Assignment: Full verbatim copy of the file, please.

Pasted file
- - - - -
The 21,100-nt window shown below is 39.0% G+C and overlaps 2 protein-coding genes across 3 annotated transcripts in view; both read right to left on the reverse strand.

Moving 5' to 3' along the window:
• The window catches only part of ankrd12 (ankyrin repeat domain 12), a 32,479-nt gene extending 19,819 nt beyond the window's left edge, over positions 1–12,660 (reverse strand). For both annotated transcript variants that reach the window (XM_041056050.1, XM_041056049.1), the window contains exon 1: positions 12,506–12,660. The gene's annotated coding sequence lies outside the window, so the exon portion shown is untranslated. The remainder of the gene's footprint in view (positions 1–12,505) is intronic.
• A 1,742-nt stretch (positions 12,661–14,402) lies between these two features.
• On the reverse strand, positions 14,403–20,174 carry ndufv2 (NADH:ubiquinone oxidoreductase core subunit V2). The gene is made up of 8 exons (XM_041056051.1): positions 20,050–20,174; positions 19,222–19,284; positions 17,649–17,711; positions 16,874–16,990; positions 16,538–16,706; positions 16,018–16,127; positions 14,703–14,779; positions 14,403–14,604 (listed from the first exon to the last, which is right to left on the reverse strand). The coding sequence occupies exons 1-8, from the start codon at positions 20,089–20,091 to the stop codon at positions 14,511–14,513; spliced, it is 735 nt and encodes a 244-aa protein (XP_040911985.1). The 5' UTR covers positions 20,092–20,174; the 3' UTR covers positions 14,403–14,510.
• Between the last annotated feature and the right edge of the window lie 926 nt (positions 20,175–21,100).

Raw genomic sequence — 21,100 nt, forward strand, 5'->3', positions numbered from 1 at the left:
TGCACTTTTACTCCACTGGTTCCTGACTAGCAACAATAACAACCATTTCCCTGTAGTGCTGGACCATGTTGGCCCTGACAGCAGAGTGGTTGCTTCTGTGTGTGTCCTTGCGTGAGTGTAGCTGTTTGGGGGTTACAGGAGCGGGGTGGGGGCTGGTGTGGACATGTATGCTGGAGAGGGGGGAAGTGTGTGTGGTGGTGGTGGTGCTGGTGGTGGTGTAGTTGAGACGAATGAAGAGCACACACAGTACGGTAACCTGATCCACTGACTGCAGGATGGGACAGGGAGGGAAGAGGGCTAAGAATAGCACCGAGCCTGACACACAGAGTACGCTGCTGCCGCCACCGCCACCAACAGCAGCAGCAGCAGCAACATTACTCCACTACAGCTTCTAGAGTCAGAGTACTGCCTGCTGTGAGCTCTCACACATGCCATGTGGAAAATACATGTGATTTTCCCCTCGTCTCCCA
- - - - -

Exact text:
The 21,100-nt window shown below is 39.0% G+C and overlaps 2 protein-coding genes across 3 annotated transcripts in view; both read right to left on the reverse strand.

Moving 5' to 3' along the window:
• The window catches only part of ankrd12 (ankyrin repeat domain 12), a 32,479-nt gene extending 19,819 nt beyond the window's left edge, over positions 1–12,660 (reverse strand). For both annotated transcript variants that reach the window (XM_041056050.1, XM_041056049.1), the window contains exon 1: positions 12,506–12,660. The gene's annotated coding sequence lies outside the window, so the exon portion shown is untranslated. The remainder of the gene's footprint in view (positions 1–12,505) is intronic.
• A 1,742-nt stretch (positions 12,661–14,402) lies between these two features.
• On the reverse strand, positions 14,403–20,174 carry ndufv2 (NADH:ubiquinone oxidoreductase core subunit V2). The gene is made up of 8 exons (XM_041056051.1): positions 20,050–20,174; positions 19,222–19,284; positions 17,649–17,711; positions 16,874–16,990; positions 16,538–16,706; positions 16,018–16,127; positions 14,703–14,779; positions 14,403–14,604 (listed from the first exon to the last, which is right to left on the reverse strand). The coding sequence occupies exons 1-8, from the start codon at positions 20,089–20,091 to the stop codon at positions 14,511–14,513; spliced, it is 735 nt and encodes a 244-aa protein (XP_040911985.1). The 5' UTR covers positions 20,092–20,174; the 3' UTR covers positions 14,403–14,510.
• Between the last annotated feature and the right edge of the window lie 926 nt (positions 20,175–21,100).

Raw genomic sequence — 21,100 nt, forward strand, 5'->3', positions numbered from 1 at the left:
TGCACTTTTACTCCACTGGTTCCTGACTAGCAACAATAACAACCATTTCCCTGTAGTGCTGGACCATGTTGGCCCTGACAGCAGAGTGGTTGCTTCTGTGTGTGTCCTTGCGTGAGTGTAGCTGTTTGGGGGTTACAGGAGCGGGGTGGGGGCTGGTGTGGACATGTATGCTGGAGAGGGGGGAAGTGTGTGTGGTGGTGGTGGTGCTGGTGGTGGTGTAGTTGAGACGAATGAAGAGCACACACAGTACGGTAACCTGATCCACTGACTGCAGGATGGGACAGGGAGGGAAGAGGGCTAAGAATAGCACCGAGCCTGACACACAGAGTACGCTGCTGCCGCCACCGCCACCAACAGCAGCAGCAGCAGCAACATTACTCCACTACAGCTTCTAGAGTCAGAGTACTGCCTGCTGTGAGCTCTCACACATGCCATGTGGAAAATACATGTGATTTTCCCCTCGTCTCCCA